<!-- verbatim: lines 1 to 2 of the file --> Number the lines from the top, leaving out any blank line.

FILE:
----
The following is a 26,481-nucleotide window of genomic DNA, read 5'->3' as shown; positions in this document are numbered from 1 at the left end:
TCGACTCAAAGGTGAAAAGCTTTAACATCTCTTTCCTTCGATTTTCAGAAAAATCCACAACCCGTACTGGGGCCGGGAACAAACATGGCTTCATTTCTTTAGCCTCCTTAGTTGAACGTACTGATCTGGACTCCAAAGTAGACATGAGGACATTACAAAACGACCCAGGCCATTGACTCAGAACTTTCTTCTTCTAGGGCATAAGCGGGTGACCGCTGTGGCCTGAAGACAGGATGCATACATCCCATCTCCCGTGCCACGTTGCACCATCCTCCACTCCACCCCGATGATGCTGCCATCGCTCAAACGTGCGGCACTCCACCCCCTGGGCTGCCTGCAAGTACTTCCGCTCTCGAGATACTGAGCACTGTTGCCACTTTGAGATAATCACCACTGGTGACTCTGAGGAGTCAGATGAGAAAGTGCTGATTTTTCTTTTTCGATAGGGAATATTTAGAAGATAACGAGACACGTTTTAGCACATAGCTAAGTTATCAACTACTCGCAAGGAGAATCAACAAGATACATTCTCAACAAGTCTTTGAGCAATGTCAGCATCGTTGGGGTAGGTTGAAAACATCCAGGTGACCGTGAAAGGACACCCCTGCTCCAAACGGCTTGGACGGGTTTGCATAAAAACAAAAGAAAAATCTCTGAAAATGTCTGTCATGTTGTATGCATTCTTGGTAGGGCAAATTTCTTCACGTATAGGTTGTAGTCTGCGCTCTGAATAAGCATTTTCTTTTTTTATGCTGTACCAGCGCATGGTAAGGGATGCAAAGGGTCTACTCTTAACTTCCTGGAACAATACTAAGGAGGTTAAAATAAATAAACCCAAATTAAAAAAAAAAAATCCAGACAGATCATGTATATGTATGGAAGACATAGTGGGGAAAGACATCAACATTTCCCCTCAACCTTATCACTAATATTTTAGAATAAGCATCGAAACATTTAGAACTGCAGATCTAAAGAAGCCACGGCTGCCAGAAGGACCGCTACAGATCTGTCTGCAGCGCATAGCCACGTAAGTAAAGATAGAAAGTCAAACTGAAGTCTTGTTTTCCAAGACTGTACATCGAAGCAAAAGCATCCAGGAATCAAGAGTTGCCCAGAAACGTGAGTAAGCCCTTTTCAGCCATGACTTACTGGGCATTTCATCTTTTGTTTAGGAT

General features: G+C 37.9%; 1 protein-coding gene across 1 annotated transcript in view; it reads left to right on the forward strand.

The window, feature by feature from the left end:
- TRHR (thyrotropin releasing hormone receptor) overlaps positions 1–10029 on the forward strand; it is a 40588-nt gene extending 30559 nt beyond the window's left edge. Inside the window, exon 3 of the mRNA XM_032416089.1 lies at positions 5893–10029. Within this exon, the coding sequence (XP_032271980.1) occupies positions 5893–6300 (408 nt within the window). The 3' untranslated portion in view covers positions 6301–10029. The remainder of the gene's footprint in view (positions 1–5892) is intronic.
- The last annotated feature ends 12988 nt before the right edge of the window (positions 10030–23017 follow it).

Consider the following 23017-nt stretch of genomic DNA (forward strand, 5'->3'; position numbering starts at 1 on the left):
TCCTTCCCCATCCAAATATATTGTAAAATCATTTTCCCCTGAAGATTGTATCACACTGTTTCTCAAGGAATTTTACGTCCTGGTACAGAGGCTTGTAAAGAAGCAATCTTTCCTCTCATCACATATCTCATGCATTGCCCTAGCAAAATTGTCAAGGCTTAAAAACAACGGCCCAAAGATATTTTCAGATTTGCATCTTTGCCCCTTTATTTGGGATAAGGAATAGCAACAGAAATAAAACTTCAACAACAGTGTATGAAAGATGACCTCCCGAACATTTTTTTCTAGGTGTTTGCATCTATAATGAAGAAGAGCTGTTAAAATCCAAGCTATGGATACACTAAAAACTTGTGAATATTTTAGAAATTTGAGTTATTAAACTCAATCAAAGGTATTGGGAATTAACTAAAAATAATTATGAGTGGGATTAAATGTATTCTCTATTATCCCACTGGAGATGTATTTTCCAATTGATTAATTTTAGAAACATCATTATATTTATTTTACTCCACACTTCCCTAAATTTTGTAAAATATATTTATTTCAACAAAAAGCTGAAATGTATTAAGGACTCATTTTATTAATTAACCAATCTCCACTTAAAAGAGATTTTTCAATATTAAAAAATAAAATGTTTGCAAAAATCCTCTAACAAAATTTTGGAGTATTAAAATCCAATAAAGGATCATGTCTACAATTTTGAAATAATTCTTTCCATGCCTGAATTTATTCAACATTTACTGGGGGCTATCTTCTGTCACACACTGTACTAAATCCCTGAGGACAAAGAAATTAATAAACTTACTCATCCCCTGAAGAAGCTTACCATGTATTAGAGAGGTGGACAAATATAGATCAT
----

The following is a 26,481-nucleotide window of genomic DNA, read 5'->3' as shown; positions in this document are numbered from 1 at the left end:
TCGACTCAAAGGTGAAAAGCTTTAACATCTCTTTCCTTCGATTTTCAGAAAAATCCACAACCCGTACTGGGGCCGGGAACAAACATGGCTTCATTTCTTTAGCCTCCTTAGTTGAACGTACTGATCTGGACTCCAAAGTAGACATGAGGACATTACAAAACGACCCAGGCCATTGACTCAGAACTTTCTTCTTCTAGGGCATAAGCGGGTGACCGCTGTGGCCTGAAGACAGGATGCATACATCCCATCTCCCGTGCCACGTTGCACCATCCTCCACTCCACCCCGATGATGCTGCCATCGCTCAAACGTGCGGCACTCCACCCCCTGGGCTGCCTGCAAGTACTTCCGCTCTCGAGATACTGAGCACTGTTGCCACTTTGAGATAATCACCACTGGTGACTCTGAGGAGTCAGATGAGAAAGTGCTGATTTTTCTTTTTCGATAGGGAATATTTAGAAGATAACGAGACACGTTTTAGCACATAGCTAAGTTATCAACTACTCGCAAGGAGAATCAACAAGATACATTCTCAACAAGTCTTTGAGCAATGTCAGCATCGTTGGGGTAGGTTGAAAACATCCAGGTGACCGTGAAAGGACACCCCTGCTCCAAACGGCTTGGACGGGTTTGCATAAAAACAAAAGAAAAATCTCTGAAAATGTCTGTCATGTTGTATGCATTCTTGGTAGGGCAAATTTCTTCACGTATAGGTTGTAGTCTGCGCTCTGAATAAGCATTTTCTTTTTTTATGCTGTACCAGCGCATGGTAAGGGATGCAAAGGGTCTACTCTTAACTTCCTGGAACAATACTAAGGAGGTTAAAATAAATAAACCCAAATTAAAAAAAAAAAATCCAGACAGATCATGTATATGTATGGAAGACATAGTGGGGAAAGACATCAACATTTCCCCTCAACCTTATCACTAATATTTTAGAATAAGCATCGAAACATTTAGAACTGCAGATCTAAAGAAGCCACGGCTGCCAGAAGGACCGCTACAGATCTGTCTGCAGCGCATAGCCACGTAAGTAAAGATAGAAAGTCAAACTGAAGTCTTGTTTTCCAAGACTGTACATCGAAGCAAAAGCATCCAGGAATCAAGAGTTGCCCAGAAACGTGAGTAAGCCCTTTTCAGCCATGACTTACTGGGCATTTCATCTTTTGTTTAGGAT